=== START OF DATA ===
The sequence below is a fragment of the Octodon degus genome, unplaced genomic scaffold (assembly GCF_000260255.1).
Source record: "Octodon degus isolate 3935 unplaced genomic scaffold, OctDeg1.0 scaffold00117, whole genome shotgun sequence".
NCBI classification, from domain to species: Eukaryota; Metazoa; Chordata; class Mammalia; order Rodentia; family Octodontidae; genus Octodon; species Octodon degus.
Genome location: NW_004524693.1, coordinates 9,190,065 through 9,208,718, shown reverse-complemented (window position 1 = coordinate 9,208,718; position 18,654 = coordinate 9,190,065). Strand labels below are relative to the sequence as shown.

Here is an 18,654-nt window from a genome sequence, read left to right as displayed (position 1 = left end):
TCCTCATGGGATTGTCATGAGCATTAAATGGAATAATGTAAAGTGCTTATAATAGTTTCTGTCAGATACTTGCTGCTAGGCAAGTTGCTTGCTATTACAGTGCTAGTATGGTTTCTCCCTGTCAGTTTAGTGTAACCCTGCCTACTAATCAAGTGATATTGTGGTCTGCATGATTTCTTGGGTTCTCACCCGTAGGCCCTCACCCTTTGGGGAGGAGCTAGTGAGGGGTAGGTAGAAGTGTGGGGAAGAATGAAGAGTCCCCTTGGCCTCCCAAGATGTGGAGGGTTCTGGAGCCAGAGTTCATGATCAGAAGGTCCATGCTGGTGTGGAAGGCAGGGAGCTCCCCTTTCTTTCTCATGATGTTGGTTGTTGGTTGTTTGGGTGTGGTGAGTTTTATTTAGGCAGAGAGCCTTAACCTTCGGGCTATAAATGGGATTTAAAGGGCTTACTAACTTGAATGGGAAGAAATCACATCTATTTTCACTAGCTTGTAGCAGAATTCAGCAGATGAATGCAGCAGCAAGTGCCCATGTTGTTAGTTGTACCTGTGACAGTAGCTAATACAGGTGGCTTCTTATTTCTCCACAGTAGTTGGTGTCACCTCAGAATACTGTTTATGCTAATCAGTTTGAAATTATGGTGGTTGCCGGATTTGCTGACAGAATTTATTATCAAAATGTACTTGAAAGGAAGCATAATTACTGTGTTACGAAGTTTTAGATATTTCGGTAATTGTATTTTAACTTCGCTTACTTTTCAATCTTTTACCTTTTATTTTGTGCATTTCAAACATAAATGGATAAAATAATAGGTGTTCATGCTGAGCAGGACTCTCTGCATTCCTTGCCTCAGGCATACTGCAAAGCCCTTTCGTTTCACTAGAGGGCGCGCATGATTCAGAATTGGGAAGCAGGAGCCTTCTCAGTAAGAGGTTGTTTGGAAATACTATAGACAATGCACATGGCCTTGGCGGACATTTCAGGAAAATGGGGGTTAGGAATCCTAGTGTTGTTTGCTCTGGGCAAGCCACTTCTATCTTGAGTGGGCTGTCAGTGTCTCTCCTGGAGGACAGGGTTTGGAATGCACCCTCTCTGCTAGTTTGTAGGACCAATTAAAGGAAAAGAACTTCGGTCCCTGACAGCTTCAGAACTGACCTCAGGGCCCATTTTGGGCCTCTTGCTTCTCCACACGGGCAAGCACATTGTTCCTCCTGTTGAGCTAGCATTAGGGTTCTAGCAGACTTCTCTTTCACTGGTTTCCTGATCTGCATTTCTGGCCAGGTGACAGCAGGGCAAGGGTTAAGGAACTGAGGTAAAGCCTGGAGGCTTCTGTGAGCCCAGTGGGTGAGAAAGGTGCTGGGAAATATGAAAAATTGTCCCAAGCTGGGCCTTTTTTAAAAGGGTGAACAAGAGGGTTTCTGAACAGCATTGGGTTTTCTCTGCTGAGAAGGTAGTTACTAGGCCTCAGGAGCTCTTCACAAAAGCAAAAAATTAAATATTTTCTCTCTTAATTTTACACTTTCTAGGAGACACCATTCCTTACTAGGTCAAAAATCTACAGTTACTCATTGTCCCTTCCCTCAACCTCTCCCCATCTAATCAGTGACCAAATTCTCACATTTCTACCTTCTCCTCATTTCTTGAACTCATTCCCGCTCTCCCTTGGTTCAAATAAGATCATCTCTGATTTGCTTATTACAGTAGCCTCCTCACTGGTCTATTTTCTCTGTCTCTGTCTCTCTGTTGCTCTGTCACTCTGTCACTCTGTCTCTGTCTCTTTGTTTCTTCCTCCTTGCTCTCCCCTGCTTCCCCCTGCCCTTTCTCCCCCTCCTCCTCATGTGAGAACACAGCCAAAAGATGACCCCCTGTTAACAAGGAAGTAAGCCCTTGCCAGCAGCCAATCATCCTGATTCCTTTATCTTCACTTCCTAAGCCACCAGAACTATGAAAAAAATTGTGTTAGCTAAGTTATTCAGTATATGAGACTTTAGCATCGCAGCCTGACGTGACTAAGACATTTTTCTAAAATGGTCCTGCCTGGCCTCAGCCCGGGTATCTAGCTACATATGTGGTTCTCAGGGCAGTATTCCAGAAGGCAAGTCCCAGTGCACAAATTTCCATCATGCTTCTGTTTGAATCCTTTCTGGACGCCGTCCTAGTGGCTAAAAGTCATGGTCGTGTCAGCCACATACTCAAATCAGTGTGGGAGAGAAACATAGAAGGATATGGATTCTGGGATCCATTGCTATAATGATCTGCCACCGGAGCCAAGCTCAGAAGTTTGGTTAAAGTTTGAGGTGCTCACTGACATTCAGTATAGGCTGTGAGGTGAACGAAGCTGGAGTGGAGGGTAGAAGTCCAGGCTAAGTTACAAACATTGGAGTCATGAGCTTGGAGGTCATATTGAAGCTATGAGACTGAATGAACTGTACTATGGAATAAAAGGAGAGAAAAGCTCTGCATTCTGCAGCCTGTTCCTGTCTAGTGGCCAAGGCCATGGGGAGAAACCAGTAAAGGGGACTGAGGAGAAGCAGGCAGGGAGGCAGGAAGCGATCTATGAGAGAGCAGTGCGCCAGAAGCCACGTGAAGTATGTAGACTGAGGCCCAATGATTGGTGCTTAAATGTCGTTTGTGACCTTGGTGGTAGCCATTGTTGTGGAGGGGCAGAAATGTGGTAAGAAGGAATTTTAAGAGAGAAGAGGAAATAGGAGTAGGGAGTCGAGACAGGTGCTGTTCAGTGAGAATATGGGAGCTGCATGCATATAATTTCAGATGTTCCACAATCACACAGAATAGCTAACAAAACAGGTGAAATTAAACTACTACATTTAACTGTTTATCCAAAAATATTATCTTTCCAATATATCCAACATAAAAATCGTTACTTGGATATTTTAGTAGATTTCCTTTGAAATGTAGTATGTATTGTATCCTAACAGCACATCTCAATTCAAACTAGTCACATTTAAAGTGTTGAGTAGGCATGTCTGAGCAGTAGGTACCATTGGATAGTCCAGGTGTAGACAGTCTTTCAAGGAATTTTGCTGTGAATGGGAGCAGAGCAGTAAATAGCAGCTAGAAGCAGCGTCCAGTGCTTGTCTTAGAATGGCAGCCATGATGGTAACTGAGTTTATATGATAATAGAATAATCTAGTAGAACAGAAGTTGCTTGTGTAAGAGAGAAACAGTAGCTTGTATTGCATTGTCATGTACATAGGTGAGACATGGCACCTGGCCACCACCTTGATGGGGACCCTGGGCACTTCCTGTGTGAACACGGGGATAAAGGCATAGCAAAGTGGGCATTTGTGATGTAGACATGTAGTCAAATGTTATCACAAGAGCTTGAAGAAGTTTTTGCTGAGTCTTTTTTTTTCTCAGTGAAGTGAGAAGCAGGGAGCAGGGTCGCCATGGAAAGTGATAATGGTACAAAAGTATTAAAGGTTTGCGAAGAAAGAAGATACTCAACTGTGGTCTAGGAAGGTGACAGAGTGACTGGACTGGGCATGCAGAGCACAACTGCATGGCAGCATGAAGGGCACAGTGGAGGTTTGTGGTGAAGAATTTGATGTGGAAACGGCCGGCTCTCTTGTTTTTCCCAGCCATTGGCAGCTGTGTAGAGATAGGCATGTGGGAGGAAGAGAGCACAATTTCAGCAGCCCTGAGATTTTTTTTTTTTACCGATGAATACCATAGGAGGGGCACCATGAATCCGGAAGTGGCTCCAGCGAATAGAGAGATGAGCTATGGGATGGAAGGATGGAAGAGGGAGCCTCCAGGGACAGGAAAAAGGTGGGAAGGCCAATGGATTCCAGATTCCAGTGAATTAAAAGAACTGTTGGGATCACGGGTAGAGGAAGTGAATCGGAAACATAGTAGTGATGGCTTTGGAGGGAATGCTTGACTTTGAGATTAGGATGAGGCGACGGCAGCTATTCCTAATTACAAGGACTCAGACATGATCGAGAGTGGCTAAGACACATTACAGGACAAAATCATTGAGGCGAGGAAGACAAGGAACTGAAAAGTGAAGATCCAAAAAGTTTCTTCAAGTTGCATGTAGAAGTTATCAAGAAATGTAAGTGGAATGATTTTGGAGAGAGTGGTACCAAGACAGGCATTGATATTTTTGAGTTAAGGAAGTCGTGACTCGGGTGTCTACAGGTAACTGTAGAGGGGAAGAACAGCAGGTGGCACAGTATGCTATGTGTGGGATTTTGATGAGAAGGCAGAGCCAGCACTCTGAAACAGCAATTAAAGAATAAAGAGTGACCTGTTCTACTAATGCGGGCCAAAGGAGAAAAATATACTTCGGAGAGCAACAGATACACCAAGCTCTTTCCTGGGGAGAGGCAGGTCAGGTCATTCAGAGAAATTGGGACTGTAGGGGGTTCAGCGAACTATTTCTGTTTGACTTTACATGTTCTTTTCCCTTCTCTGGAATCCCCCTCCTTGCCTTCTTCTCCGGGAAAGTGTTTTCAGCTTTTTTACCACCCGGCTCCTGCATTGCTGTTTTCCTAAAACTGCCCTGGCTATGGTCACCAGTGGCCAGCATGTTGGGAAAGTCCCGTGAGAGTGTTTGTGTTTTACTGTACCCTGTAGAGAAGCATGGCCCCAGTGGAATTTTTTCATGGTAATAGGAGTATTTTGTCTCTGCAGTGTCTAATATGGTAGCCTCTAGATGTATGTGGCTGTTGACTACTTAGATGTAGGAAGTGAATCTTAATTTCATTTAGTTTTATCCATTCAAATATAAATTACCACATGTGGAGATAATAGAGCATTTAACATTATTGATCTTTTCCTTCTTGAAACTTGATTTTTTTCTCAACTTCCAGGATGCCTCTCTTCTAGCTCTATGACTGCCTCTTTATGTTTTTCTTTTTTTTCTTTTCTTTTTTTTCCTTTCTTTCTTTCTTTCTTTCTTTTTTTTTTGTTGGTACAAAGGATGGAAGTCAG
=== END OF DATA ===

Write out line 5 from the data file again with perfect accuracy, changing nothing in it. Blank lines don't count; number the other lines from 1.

Here is an 18,654-nt window from a genome sequence, read left to right as displayed (position 1 = left end):